He rood upon a rouncy, as he kouthe,
In a gowne of faldyng to the knee.
A daggere hangynge on a laas hadde he
Aboute his nekke, under his arm adoun.
The hoote somer hadde maad his hewe al broun.
[A rich merchant of Saint Denis (near Paris) has a beautiful wife and maintains a splendid household. The monk Dan John, who claims he is a cousin, is a frequent visitor. One day Dan John comes to call when the merchant is busy in his counting house. He makes advances to the wife, who says her wretched husband will not give her a hundred franks, which she needs to pay a debt; if he can give her that amount, she will show her gratitude. He says he will bring them, and he "caught her by the flanks."
When the merchant must go on business to Flanders the monk borrows a hundred franks from him. He gives the money to the wife, and he takes his pleasure of her. When the merchant returns and asks for his money, Dan John says he repaid it to the wife. When the Merchant later asks his wife for the money (which she has spent), she turns the tables, telling him she spent it on clothing, since it is to his honor to have her richly dressed. She will pay him back in bed -- "score it upon my tail."]
(Students reading this text for the first time may find an interlinear translation helpful).
The Shipman's Tale is a fabliau . Its setting in France and even its use of French phrases, perhaps as a touch of "local color," distinguish it sharply from works such as the Miller's and Reeve's Tales, which are clearly set in Chaucer's own place and time. For this reason, the Shipman's Tale has sometimes been regarded as Chaucer's earliest work in this genre, closer to his French models than his later fabliaux. However that may be, the tale provides a good beginning example for a study of Chaucer's use and redefinition of the genre. The basic story in the Shipman's Tale -- "The Lover's Gift Regained" --is ancient and widespread, and it remains in circulation today as an orally transmitted "dirty joke." Chaucer's version may well have been based on some oral version, or he may have drawn on one of a number of written versions. Typical of the medieval versions is that in Boccaccio's Decameron , Day 8 Tale 1.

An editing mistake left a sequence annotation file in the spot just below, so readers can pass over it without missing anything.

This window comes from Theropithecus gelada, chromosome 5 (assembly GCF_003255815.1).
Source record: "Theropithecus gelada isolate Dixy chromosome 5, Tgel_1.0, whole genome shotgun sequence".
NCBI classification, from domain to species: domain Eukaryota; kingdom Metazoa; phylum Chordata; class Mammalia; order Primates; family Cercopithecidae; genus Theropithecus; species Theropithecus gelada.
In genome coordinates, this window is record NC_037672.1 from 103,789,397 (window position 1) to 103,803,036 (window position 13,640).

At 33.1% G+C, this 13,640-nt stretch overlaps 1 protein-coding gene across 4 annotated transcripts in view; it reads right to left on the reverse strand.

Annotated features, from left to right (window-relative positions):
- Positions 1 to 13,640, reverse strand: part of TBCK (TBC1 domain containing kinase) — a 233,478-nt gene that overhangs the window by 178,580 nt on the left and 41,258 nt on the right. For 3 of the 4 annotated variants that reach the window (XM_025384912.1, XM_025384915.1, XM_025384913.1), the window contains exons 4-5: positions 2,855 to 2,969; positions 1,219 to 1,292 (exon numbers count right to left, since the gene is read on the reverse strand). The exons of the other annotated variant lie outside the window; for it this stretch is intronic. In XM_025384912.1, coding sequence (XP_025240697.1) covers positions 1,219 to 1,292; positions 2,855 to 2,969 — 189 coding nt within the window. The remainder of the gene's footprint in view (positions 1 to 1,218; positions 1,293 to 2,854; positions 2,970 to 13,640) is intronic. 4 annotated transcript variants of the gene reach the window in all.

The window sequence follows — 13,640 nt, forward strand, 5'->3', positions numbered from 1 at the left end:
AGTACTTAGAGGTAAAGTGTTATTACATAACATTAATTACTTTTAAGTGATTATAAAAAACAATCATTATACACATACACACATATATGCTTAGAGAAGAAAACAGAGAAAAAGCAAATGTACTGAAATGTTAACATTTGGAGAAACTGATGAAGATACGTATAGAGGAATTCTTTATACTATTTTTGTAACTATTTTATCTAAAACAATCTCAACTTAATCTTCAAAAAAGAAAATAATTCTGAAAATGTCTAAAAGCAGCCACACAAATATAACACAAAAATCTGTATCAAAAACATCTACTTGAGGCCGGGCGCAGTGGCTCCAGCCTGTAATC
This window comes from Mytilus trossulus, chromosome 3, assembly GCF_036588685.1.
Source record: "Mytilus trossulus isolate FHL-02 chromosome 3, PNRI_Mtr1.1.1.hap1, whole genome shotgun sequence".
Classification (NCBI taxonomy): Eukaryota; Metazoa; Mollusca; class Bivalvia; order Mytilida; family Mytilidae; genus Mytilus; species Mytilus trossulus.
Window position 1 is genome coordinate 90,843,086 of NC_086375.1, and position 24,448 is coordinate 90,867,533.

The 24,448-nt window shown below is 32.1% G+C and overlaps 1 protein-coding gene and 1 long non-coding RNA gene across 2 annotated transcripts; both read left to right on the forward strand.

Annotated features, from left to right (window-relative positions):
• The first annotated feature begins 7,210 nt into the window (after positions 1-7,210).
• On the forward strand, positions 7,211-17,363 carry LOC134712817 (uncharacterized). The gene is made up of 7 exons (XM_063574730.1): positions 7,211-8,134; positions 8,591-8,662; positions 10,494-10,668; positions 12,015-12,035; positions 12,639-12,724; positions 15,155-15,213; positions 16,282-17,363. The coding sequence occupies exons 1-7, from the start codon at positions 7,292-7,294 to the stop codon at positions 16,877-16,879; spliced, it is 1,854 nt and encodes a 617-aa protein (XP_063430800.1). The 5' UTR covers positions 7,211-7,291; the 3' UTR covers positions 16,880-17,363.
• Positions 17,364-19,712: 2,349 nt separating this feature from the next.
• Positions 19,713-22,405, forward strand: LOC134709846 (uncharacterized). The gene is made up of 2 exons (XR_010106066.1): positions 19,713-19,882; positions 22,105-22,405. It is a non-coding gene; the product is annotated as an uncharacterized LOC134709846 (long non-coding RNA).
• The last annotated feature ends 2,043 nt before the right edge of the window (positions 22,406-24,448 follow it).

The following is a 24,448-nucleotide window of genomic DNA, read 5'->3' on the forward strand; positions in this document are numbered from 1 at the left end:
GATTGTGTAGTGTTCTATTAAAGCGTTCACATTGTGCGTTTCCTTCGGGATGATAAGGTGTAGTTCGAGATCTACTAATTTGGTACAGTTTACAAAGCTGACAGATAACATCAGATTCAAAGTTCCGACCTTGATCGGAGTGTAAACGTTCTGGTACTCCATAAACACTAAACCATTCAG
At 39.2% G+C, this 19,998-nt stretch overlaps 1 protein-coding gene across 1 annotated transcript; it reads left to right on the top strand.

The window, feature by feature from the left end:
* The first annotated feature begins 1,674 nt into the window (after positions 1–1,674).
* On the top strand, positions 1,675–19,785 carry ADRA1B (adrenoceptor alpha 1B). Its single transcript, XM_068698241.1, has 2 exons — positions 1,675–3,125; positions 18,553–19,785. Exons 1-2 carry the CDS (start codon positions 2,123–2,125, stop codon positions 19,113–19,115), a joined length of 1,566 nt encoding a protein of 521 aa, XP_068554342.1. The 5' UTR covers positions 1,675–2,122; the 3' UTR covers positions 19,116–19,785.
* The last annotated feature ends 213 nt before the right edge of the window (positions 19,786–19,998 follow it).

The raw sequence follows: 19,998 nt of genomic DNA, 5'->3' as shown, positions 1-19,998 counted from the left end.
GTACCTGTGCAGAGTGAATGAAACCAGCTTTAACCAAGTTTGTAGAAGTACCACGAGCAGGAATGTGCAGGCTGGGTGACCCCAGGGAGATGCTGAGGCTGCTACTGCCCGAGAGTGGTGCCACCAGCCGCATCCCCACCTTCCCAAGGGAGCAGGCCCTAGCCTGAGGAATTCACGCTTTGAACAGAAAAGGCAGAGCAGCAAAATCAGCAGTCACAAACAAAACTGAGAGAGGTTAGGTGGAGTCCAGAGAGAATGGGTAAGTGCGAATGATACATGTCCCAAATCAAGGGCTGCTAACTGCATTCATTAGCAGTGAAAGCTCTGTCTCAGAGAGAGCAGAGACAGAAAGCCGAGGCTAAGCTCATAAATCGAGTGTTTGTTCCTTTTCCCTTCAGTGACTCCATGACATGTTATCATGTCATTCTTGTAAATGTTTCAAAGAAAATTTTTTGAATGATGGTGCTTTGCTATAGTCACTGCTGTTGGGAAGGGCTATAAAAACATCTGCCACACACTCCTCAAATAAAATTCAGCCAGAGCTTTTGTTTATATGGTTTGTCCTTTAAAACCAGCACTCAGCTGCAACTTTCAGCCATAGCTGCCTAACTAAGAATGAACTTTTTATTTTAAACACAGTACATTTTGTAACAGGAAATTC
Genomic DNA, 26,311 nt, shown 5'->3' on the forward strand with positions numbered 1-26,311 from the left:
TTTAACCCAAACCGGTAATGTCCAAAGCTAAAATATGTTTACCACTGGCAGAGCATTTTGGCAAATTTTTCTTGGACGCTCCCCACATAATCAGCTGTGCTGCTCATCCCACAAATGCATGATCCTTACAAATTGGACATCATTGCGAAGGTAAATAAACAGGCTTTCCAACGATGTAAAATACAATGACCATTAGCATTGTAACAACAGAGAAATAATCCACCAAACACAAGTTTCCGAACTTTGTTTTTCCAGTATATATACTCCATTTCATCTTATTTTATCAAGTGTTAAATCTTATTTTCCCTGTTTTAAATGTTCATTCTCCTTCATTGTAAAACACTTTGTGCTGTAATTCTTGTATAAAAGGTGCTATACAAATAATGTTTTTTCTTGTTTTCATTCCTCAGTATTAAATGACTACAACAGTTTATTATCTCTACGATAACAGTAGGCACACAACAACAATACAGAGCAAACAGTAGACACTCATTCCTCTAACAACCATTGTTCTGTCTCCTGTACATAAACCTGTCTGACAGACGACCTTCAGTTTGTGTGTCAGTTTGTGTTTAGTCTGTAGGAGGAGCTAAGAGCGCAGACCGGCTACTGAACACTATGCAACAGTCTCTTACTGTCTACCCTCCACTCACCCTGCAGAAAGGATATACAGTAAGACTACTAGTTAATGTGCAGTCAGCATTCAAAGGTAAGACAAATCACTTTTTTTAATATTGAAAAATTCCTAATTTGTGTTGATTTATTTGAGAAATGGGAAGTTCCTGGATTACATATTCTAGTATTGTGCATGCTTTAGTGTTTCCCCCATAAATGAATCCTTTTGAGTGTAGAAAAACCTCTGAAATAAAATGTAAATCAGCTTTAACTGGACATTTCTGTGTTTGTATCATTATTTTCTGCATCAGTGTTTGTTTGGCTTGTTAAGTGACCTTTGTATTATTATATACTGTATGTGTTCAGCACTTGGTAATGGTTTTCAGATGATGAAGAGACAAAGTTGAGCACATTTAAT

There are countless variations on this popular story. For a number of examples see Benson and Andersson, The Literary Context of Chaucer's Fabliaux (on Reserve) [PR1912.A2 B4]. Two French fabliaux are especially relevant:
The Priest and the Lady, makes explicit the relationship between sex and money that is latent in all versions of the traditional tale; as the author says at the end of his tale, "It is a matter of buying and selling." Eustache d'Amiens, The Butcher of Abbeville, develops the basic story and the characters to an extent unusual in a fabliau before Chaucer took up the genre.
On the matter of the economics of sex in the tale and the more general problem of the relation of the tale to its present and probable previous tellers (the Shipman and the Wife of Bath) see Albert H. Silverman, "Sex and Money in Chaucer's Shipman's Tale," Philological Quarterly, XXXII (July, 1953), pp. 329-336.
For a bibliography of critical and scholarly works on the Shipman's Tale (and Fragment VII generally) click here.
Last modified: May, 12, 2000
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